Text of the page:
A Simple Explanation

A stenotic or a narrowed valve is widened using a balloon catheter to allow for blood flow between the heart’s chambers.

What is Balloon Valvuloplasty?

In this procedure, the doctor inserts a narrow tube called catheter into a blood vessel and pushed through the blood vessel into the stiffened valve. Once the catheter reaches the site, a balloon attached to the end of the catheter is inflated until the valve’s flaps are pushed open. Once the blood starts flowing, the balloon is deflated and the catheter is removed.

What are Valves?

The blood has to flow forward through all the chambers of the heart, for this there are valves between each of the heart’s chambers. The different valves are:

  • Tricuspid Valve is located between right atrium and the left ventricle
  • Pulmonary Valve is located between the right ventricle and the pulmonary artery
  • Mitral Valve is located between the left atrium and the left ventricle Aortic Valve is located between the left ventricle and the aorta.

When is Valvuloplasty needed?

The Valvuloplasty is usually done for patients with a stiff heart valve, due to which there are chances of the heart valves being damaged or diseased.

The conditions that cause damage to the valves are:

  • Valvular Stenosis or stiffened Valve: in this case, the heart muscle has to work harder to pump the pump the blood through the valve
  • Valvular Regurgitation or a leaky valve: here, blood leaks backwards and so less blood is pumped in the right direction.

The stiffness of the valves are usually caused by:

  • Infections like Rheumatic fever or Staphylococcus infections.
  • Birth Defects like Bicuspid Aortic Valve.
  • Aging

The patients suffering from Heart Valve diseases are:

  • Dizziness
  • Chest Pain
  • Breathing Trouble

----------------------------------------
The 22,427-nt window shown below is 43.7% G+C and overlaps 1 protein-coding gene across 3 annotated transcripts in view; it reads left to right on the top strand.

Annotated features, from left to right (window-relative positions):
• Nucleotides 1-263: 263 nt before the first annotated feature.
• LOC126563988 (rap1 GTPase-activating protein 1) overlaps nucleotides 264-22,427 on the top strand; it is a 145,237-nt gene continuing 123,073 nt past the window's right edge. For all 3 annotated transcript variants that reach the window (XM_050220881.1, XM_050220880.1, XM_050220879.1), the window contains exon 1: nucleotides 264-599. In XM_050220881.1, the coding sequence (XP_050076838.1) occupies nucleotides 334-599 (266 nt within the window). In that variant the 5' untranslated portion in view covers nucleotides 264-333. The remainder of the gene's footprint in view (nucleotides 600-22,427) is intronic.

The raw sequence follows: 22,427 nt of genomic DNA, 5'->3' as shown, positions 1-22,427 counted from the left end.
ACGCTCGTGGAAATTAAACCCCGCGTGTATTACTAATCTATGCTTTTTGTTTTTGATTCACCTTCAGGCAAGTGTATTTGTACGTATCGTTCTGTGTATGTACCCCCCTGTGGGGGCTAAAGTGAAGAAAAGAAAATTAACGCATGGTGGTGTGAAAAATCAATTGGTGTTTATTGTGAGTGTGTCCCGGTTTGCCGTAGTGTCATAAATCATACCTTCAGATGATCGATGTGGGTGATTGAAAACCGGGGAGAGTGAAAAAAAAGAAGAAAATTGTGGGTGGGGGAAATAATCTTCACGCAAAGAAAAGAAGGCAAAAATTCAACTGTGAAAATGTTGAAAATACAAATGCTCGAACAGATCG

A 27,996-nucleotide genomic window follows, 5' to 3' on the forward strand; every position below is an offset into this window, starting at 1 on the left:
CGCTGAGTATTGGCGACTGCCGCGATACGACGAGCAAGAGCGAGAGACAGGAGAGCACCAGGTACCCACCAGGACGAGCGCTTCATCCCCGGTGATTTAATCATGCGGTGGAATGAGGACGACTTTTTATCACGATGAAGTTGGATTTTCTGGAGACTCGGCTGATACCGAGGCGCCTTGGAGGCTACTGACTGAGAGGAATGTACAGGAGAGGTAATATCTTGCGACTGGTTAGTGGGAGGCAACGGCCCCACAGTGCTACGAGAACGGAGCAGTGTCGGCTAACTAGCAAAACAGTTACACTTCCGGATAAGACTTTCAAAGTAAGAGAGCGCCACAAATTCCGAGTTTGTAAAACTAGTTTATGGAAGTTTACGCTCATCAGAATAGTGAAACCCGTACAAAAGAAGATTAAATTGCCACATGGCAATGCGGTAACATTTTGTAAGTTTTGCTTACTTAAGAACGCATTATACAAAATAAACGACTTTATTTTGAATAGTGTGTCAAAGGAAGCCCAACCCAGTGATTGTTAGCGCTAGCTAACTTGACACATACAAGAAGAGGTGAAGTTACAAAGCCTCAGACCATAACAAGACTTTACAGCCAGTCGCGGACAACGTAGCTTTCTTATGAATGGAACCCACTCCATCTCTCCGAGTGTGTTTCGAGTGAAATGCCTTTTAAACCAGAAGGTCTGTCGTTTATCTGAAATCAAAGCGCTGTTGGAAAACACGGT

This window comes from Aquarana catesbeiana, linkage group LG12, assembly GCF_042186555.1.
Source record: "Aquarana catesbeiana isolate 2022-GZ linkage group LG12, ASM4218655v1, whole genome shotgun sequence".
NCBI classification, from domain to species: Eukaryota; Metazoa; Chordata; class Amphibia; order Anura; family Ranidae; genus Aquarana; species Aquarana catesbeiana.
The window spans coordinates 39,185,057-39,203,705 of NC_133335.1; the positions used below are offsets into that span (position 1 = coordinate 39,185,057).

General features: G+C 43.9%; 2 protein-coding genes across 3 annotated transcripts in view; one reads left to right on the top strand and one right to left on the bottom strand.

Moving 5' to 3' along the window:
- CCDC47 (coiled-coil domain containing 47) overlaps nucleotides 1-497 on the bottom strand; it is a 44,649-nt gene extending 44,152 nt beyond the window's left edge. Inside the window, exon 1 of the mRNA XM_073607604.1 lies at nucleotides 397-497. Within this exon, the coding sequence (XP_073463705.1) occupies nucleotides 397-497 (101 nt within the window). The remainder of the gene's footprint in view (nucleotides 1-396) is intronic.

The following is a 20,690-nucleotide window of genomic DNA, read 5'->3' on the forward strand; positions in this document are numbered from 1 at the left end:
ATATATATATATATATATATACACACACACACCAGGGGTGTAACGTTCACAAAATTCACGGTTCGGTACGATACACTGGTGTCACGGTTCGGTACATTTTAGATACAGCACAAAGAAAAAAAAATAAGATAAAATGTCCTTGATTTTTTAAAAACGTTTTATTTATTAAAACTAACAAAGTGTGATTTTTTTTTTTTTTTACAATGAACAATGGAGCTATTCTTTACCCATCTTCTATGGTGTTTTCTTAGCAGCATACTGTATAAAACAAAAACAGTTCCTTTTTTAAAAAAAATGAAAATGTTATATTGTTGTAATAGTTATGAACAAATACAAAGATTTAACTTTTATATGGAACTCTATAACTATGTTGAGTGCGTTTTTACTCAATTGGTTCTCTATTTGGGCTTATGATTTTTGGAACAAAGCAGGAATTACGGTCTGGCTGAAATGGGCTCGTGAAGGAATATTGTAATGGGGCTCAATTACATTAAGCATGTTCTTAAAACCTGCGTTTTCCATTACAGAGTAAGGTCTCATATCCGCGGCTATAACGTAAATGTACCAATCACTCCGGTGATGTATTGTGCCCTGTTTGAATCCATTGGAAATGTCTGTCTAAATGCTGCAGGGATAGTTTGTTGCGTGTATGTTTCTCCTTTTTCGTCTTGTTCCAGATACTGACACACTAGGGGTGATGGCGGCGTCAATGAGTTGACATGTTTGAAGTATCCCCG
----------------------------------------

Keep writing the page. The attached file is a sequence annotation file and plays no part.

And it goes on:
• Palpitations
  • Swelling of the feet, ankles and abdomen
  • Gain weight rapidly due to fluid retention

Valvuloplasty Risks

The possible risks of this procedure are:

  • Bleeding at the catheter site
  • Pain, swelling and tenderness at the insertion site
  • The irritation of the vein by the catheter
  • A bruise at the catheter insertion site that will fade after a few days.
  • Trouble urinating after the procedure

How is Valvuloplasty done?

This is a minimally invasive therapeutic procedure, usually done by keeping the patient under Local Anesthesia. The common types of Balloon Valvuloplasty

procedures are:

Aortic Valvuloplasty

The stenotic Aortic Valve is widened using a balloon attached to the catheter’s tip. Once the catheter is placed into the stiffened aortic valve, the balloon is inflated, increasing the opening size of the valve and improving the blood flow.

Mitral Valvuloplasty

The catheter with the balloon is passed from the right femoral vein, up the inferior vena cava and into the right atrium. The Interatrial septum is punctured and the catheter is passed into the left atrium. The balloon has three sections, which are inflated one by one since complete inflation of the balloon can obstruct the valve and cause congestion.


  • The patient is usually kept under observation for sometime
  • Bed rest is recommended for the patient
  • The insertion site is examined for any bleeding, pain or tenderness

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